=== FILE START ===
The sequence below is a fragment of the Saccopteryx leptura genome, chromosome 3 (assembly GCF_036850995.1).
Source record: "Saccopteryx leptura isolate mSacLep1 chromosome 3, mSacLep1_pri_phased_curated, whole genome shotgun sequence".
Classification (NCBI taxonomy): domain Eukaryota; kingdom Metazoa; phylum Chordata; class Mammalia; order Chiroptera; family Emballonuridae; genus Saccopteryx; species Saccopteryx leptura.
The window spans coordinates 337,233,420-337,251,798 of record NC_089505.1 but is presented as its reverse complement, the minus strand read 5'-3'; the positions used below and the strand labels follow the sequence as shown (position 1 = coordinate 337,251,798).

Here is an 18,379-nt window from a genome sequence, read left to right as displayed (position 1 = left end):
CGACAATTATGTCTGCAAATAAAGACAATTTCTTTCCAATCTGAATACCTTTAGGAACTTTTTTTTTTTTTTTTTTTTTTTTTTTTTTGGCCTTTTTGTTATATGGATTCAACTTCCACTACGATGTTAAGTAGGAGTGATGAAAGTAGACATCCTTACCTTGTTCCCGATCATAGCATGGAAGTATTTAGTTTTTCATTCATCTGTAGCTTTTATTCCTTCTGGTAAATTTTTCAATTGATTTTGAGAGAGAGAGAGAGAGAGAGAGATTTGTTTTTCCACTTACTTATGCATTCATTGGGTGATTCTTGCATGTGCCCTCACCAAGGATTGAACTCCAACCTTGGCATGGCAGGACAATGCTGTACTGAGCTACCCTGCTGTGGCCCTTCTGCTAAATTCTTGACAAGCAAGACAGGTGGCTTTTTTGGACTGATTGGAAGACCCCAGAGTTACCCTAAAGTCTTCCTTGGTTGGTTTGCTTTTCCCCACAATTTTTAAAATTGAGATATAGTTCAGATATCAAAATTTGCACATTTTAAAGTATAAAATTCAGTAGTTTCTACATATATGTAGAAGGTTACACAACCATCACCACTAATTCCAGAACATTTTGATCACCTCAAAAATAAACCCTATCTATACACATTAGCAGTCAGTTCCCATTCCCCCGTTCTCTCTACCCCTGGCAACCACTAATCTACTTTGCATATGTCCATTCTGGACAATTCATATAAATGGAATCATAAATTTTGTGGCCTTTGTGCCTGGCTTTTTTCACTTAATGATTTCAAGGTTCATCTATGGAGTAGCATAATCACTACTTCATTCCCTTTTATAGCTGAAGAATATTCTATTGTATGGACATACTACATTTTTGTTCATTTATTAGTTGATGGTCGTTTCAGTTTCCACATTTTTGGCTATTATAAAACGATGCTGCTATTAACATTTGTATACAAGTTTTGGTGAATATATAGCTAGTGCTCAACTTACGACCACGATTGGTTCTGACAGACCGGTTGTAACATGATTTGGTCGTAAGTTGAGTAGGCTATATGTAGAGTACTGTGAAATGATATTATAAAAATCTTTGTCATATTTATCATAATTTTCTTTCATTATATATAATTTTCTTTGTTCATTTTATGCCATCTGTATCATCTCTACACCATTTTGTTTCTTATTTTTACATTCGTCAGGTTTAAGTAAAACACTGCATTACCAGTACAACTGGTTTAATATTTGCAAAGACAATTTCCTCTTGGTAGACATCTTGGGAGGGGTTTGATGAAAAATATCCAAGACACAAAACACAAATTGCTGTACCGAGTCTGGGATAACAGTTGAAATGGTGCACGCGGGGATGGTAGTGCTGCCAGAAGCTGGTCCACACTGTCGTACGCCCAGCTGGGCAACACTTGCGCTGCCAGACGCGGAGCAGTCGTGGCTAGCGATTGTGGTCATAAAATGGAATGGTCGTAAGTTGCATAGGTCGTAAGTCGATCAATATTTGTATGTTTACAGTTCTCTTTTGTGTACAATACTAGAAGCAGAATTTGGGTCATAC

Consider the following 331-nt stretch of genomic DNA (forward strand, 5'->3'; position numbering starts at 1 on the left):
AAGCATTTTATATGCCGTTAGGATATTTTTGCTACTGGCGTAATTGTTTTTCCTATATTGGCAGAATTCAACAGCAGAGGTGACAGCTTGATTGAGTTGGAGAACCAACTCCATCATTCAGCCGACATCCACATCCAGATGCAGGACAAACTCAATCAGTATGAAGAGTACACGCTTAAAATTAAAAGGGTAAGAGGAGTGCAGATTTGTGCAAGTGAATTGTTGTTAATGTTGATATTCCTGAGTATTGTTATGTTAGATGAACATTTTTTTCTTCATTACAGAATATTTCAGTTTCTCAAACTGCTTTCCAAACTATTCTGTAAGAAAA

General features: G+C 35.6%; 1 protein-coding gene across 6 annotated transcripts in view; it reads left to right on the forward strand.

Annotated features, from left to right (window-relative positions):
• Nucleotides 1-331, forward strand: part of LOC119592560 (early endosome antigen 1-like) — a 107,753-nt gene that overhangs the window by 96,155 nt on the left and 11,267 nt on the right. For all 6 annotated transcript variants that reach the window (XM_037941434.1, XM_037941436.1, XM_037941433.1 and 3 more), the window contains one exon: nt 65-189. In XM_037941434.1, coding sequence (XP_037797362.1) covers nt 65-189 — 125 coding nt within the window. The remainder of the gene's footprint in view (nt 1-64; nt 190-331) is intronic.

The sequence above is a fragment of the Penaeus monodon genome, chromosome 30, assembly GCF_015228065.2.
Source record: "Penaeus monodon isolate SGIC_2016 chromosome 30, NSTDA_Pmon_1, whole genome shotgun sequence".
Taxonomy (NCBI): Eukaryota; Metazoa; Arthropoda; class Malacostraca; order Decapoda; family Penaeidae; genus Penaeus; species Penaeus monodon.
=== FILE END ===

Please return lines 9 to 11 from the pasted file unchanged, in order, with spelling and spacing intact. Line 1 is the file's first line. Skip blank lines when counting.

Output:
General features: G+C 35.6%; 1 protein-coding gene across 6 annotated transcripts in view; it reads left to right on the forward strand.

Annotated features, from left to right (window-relative positions):
• Nucleotides 1-331, forward strand: part of LOC119592560 (early endosome antigen 1-like) — a 107,753-nt gene that overhangs the window by 96,155 nt on the left and 11,267 nt on the right. For all 6 annotated transcript variants that reach the window (XM_037941434.1, XM_037941436.1, XM_037941433.1 and 3 more), the window contains one exon: nt 65-189. In XM_037941434.1, coding sequence (XP_037797362.1) covers nt 65-189 — 125 coding nt within the window. The remainder of the gene's footprint in view (nt 1-64; nt 190-331) is intronic.